Paris attacks force Sanders to adjust campaign strategy

Paris attacks force Sanders to adjust campaign strategy
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Friday’s Paris attacks have forced Bernie SandersBernie SandersThe Hill's Morning Report - ObamaCare here to stay Centrists gain leverage over progressives in Senate infrastructure battle OVERNIGHT ENERGY:  EPA announces new clean air advisors after firing Trump appointees |  Senate confirms Biden pick for No. 2 role at Interior | Watchdog: Bureau of Land Management saw messaging failures, understaffing during pandemic MORE to adjust his strategy to prove to Democrats that he’s fit to be commander in chief. 

While Hillary ClintonHillary Diane Rodham ClintonWhite House denies pausing military aid package to Ukraine Monica Lewinsky responds to viral HBO intern's mistake: 'It gets better' Virginia governor's race poses crucial test for GOP MORE has a distinct edge in experience on the international stage and regularly evokes that as part of her presidential bid, Sanders has run — until last weekend — a campaign with little mention of national security.


He devoted just a few seconds of his opening statement during Saturday’s Democratic debate to the terror attacks before turning back to his usual focus on income inequality, but his rivals embraced the issue.

With so much emphasis being placed on preventing another terrorist attack in the United States, Sanders is being pushed into territory he hadn’t planned to tread.

“If voters don’t see you as addressing the things they are worrying about and thinking about, you probably won’t get their attention,” said Joel Rubin, a former deputy secretary of State for House affairs under Secretary of State John KerryJohn KerryBudowsky: President Biden for the Nobel Peace Prize Bishops to debate banning communion for president In Europe, Biden seeks to reassert U.S. climate leadership MORE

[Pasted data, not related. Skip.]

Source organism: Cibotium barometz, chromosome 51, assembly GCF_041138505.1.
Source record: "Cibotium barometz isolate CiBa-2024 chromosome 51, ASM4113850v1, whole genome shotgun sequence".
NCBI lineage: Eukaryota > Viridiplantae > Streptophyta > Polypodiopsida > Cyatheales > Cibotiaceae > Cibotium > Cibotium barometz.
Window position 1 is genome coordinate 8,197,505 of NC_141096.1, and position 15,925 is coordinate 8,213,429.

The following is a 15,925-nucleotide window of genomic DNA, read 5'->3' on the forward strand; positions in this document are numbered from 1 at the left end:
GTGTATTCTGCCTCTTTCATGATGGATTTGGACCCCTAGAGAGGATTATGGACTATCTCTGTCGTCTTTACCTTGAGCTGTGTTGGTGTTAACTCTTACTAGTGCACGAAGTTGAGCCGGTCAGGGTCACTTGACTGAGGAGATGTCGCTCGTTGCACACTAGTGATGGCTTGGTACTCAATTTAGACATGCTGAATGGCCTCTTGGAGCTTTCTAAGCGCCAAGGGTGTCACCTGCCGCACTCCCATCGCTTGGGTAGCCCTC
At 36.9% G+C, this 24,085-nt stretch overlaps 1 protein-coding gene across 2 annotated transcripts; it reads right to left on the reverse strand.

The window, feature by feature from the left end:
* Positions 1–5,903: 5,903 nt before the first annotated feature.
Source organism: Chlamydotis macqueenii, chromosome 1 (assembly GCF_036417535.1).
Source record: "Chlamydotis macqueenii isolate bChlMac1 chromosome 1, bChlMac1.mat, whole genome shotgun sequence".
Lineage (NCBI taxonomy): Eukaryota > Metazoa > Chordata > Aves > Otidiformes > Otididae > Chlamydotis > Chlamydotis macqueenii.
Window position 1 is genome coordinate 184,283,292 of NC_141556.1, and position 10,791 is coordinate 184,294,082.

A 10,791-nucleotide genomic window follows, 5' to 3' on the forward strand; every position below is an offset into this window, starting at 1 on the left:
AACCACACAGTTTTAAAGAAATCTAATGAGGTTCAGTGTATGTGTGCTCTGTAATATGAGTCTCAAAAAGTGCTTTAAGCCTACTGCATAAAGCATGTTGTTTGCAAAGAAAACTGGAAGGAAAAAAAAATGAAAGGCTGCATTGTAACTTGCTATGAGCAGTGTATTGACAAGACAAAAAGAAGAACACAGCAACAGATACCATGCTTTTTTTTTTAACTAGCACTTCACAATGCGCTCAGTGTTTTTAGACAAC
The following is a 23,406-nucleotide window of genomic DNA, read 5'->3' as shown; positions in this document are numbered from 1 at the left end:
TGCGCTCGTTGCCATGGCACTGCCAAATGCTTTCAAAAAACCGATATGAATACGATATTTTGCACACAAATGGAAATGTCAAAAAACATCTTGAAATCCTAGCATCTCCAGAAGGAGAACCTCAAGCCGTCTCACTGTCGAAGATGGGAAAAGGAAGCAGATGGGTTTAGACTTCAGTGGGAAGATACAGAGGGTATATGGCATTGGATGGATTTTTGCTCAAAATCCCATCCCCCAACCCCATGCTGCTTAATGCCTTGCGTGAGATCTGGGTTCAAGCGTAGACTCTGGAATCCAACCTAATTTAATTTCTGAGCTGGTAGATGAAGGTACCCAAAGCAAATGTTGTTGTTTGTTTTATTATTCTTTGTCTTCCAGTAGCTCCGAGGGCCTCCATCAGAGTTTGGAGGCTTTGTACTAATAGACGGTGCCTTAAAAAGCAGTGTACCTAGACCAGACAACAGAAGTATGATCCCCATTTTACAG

“Foreign affairs and national security issues — the political community doesn’t always say these are the most important things, and for good reason,” Rubin, who is running for Congress in Maryland as a Democrat, added.  “But when it rears its ugly head and when a crisis comes out and the American people are talking about it, candidates create risks for themselves if they don’t communicate on those topics.”

Although Sanders addressed his ideas on combating terrorism later in the debate, some Democrats were surprised by his apparent unwillingness to delve into the issue.

“All of a sudden I heard this jarring switch to income inequality,” Democratic strategist Brad Bannon said about how Sanders kicked off the debate in Iowa.

“I know they were trying to shift the debate back to their turf, but it was so jarring. That’s not what Americans wanted to hear. They had been watching nonstop coverage of the tragedy in Paris for a full 24 hours at that point.” 

It typifies how Sanders rarely brings up national security on the stump, and polls show Clinton has a major lead in trust among Democratic voters on the issue. But Sanders doesn’t have to close that gap, Rubin and others agree, he just needs to demonstrate a “base level of confidence.”  

The attacks in Paris, where the Islamic State in Iraq and Syria (ISIS) killed more than 120 people, have already prompted a palpable change in Sanders’s message. 

He opened his Monday night rally in Cleveland with 10 minutes touching on foreign policy, a rare departure from his typical stump speech.